As we get close to Easter and the sun starts shining through the windows in the morning again, we’re inching close and closer to our favourite time of year: picnic season. There’s nothing more exciting than a lazy weekend afternoon in the park with a full spread on, a delicious tipple and friends for company. Over the last few years, we’ve seen a drastic increase in the popularity of fruity ciders as the de-facto drink of choice for the park, replacing such staples as rose and a jug of Pimms. There is also a booming micro-industry of people beginning to brew their own cider at home. Due to it’s relatively easier nature when compared to brewing beer at home, and the fact that you have a much more diverse flavour profile to play with, home made cider is going to be the “it drink” this summer. So if you are brewing some at home, what tips and handy advice do we have for the adventurous cider maker? Here are 5 you need to know!
1 – Yeast can be expensive, so don’t but the dear stuff
To brew anything, you need an active ingredient to cause that much needed active change. In the case of cider, there are a number of specialised yeasts which many magazines and sites recommend. These can be quite expensive though when compared to the types you would use for brewing beer. Unless you’re going to plain old hard apple cider, avoid this dearer product. Instead, but some wine yeast! It does the same job, is much more versatile and (because you’re working with fruit here) can bring out greater flavour to your fruits. If you’re going to be making a cider with any type of dark berry, this type of yeast works perfectly as it’s used to breaking down the sugars when making fruity wine.
2 – Squeeze your own juice
Now this may be quite time consuming, but you’re trying to make the best cider possible, so don’t go ruining that beautiful drink with a cheap juice. Fruit juice you’d buy from the supermarket may quicken the process in terms of time spent assembling all your ingredients BUT it can have a damaging effect on your brew. Many juices we buy in cartons will have added preservatives in there to keep the juice fresh and drinkable for longer. Why this is good for the consumer, it’s bad for the brew. If the juice contains any ingredients like sodium benzoate or potassium sorbate, it will have an adverse effect on the yeast and damage the fermentation as less Co2 will be produced. Now for anyone making citrus and berry based ciders giving a good squeeze is easy enough. If you’re working with apples or pears though, best to try and source out fresh juice made locally as it can help save a lot time and effort.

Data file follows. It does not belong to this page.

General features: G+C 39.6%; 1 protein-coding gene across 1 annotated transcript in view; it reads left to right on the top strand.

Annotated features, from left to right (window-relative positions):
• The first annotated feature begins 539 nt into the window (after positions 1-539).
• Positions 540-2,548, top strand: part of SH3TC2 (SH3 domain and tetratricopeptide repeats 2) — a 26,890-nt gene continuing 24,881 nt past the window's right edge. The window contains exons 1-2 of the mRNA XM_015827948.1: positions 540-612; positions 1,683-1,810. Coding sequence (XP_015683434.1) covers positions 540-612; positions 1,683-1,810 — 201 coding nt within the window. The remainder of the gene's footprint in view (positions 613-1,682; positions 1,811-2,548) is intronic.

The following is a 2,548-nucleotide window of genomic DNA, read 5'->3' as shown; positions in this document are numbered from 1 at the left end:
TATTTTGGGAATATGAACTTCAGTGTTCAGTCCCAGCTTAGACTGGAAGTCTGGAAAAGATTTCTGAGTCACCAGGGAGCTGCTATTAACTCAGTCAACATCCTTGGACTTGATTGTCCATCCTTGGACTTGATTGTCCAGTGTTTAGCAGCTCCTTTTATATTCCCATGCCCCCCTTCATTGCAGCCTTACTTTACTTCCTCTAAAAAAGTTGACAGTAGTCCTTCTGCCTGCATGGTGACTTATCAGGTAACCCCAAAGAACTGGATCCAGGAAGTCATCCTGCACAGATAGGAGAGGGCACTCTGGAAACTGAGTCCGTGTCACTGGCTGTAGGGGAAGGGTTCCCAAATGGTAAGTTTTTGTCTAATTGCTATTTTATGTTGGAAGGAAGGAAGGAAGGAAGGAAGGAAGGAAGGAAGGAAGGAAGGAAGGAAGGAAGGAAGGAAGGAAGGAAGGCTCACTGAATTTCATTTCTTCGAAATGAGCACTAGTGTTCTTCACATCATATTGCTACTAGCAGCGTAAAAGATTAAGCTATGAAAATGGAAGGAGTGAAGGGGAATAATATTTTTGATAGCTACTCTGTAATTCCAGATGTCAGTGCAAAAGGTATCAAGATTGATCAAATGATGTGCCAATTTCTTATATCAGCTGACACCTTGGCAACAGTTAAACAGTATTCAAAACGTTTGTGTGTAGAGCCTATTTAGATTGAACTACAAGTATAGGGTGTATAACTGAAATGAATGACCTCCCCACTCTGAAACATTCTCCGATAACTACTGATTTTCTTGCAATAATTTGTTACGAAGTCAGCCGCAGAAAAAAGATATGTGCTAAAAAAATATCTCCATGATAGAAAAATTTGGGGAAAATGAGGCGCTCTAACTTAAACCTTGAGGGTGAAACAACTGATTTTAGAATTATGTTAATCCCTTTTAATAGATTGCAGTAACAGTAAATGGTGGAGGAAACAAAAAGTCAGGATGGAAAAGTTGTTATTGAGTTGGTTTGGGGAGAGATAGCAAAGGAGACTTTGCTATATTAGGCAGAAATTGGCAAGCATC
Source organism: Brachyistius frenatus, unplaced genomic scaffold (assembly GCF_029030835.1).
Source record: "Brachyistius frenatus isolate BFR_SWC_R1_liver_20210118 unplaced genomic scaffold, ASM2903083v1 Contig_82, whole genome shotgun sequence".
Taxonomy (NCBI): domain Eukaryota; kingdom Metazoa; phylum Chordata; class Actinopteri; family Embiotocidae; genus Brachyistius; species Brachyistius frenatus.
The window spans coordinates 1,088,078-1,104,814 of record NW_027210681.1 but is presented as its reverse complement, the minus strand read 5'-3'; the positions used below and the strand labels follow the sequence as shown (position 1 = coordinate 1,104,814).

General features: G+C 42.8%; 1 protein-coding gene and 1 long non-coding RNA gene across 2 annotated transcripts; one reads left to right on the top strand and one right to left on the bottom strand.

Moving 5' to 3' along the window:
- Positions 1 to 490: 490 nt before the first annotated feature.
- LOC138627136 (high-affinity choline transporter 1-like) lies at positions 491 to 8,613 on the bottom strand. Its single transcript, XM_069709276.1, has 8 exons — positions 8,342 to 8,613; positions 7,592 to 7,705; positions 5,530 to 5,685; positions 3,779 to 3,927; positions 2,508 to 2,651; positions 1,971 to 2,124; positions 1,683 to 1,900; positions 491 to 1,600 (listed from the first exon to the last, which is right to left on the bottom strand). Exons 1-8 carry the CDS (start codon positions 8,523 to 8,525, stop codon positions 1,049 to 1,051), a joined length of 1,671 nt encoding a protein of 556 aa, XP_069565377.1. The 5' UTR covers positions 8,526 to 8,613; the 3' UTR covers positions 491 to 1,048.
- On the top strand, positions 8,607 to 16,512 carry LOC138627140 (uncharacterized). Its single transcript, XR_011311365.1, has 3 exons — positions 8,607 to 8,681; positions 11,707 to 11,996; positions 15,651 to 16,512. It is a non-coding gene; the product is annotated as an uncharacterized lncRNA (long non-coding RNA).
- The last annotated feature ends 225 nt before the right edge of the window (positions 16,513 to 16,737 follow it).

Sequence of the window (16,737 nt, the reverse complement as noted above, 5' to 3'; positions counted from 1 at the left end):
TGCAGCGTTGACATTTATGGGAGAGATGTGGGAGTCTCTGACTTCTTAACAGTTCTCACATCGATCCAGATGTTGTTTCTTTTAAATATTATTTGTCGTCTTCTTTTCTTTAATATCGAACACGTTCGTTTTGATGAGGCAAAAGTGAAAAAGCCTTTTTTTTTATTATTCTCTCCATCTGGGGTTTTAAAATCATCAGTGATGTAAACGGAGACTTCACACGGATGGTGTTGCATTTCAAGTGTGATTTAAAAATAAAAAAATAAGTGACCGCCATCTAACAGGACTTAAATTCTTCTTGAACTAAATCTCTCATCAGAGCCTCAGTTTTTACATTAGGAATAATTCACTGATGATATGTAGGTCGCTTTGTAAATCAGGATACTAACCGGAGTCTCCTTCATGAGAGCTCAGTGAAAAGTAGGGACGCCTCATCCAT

3 – Keep It Chilled
A big mistake many home brewers make with their cider is leaving their brew to sit on the kitchen shelf or windowsill, without realising the damage it can do. After you add any yeast to your cider, try and get it cold by making some space in the fridge. Because you’ll have already simmered the mixture, most of the bacteria and any “wild yeasts” will have been removed already. While it’s good to add the yeast at a temperature which can cause reactions quicker, there is a danger of having the yeast boil in the cider mixture aggressively. Unless you’re after that cloudy apple cider look, its best to avoid. Big cider names like Kopparberg and Magners use industrial chillers with their solutions during this process to help produce as clean looking a cider as possible.
4 – De-cloud it
Now obviously you won’t have a big chiller, but if you want crystal clear coloured cider, you can de-clarify if you want it. It just involves having some patience. Usually, home made cider is only fermented once and this can leave you with some unwanted (but unharmful) yeast still visible to the naked eye. You can get rid of this by siphoning your cider a second time in to a container and then storing your cider in a cool, dry place for a few weeks, preferably a garage. By keeping it nice and cold and away from light you are causing the yeast to settle down and dissipate. Just make sure you store the cider in an air tight container as any open air will cause the yeast to want to bubble up again.
5- Fizz Your Cider
Everyone loves a refreshing sparkling cider, so how do you get it to be a fizzy as store bought cans? All you need is some sugar and water. Get a pot and fill it with 1 cup or water and 3/4 cup of sugar and boil it. Pour the solution in to its own container. Take your cider and pour it in, giving everything a nice slow stir to get it mixed together. Bottle your cider and leave it to settle. Now with normal still cider which you don’t do this with, it’s fine to drink straight away. With sparkling cider though, the sugar mixture needs time to find the yeast and cause carbonation, so letting it sit for a few days will work wonders.
There you have it! 5 tip for spring cider that will help you make the tastiest spring drink for the park.